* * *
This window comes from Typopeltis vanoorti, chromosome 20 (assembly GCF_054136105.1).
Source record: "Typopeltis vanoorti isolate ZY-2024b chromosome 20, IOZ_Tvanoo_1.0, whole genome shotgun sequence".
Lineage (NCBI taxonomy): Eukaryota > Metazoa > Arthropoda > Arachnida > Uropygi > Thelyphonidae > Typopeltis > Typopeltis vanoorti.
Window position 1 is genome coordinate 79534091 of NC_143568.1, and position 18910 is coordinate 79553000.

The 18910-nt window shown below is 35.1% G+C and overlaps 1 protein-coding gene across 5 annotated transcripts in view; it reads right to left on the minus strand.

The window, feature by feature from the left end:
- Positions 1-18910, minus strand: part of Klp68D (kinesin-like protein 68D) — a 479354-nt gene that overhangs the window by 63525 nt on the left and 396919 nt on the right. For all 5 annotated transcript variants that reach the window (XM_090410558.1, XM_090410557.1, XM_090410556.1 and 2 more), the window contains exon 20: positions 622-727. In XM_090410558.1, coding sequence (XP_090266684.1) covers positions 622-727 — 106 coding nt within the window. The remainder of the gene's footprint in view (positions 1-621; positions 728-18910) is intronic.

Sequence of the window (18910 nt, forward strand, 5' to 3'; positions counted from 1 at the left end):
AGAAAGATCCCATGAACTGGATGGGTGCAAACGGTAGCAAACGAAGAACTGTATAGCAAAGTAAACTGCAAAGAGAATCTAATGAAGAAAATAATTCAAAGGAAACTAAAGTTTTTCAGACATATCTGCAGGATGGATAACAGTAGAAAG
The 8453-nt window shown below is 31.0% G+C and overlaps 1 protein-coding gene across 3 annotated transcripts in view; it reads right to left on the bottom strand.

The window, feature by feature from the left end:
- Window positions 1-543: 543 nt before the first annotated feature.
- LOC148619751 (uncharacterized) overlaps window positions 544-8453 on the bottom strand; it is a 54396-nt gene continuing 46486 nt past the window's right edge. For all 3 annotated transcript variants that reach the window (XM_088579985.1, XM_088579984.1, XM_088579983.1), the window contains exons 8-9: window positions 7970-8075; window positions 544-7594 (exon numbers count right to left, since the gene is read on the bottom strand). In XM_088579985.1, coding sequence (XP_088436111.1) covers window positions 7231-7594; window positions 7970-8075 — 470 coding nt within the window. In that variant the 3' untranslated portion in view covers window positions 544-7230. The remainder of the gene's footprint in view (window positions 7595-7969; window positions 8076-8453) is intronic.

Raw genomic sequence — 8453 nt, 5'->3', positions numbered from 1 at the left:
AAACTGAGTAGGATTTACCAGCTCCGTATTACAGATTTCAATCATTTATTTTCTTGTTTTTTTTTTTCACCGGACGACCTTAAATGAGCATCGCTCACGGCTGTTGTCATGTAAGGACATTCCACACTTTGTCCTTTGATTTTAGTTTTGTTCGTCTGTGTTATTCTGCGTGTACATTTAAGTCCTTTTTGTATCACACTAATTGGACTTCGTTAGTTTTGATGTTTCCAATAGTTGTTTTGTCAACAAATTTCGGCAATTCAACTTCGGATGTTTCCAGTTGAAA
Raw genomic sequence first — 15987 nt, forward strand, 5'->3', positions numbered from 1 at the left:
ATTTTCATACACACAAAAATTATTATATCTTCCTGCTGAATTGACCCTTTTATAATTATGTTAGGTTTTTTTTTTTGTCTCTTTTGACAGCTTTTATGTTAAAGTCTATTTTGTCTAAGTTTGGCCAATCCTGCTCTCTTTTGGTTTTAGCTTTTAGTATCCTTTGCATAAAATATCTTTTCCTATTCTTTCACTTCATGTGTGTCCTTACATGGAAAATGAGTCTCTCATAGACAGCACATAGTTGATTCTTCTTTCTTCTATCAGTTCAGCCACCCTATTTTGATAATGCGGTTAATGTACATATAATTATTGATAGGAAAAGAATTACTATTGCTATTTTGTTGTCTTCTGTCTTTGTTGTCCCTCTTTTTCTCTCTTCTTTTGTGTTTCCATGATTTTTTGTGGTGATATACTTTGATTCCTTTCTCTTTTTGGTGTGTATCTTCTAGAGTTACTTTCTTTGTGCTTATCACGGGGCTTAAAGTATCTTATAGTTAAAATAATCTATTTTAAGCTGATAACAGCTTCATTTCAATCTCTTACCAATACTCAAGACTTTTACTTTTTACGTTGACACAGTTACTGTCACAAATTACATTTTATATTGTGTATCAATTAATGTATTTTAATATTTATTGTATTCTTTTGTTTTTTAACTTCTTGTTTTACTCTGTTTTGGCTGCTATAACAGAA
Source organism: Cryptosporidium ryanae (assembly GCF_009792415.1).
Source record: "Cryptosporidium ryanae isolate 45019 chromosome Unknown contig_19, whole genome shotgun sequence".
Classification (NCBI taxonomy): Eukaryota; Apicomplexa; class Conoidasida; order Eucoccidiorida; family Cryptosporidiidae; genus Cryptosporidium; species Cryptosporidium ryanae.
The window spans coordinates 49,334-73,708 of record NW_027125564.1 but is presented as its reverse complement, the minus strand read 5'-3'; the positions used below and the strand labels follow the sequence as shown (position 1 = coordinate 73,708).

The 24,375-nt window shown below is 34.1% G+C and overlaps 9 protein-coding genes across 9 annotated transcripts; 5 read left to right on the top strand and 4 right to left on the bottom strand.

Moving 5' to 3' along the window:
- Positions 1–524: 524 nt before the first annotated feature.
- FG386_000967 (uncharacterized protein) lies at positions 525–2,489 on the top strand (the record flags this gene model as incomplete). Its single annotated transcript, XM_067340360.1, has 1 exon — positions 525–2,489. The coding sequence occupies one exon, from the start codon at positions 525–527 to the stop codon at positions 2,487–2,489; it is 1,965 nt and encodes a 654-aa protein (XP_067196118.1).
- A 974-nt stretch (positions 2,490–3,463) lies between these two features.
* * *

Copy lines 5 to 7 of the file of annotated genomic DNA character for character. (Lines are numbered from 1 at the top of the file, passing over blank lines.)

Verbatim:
The 18910-nt window shown below is 35.1% G+C and overlaps 1 protein-coding gene across 5 annotated transcripts in view; it reads right to left on the minus strand.

The window, feature by feature from the left end:
- Positions 1-18910, minus strand: part of Klp68D (kinesin-like protein 68D) — a 479354-nt gene that overhangs the window by 63525 nt on the left and 396919 nt on the right. For all 5 annotated transcript variants that reach the window (XM_090410558.1, XM_090410557.1, XM_090410556.1 and 2 more), the window contains exon 20: positions 622-727. In XM_090410558.1, coding sequence (XP_090266684.1) covers positions 622-727 — 106 coding nt within the window. The remainder of the gene's footprint in view (positions 1-621; positions 728-18910) is intronic.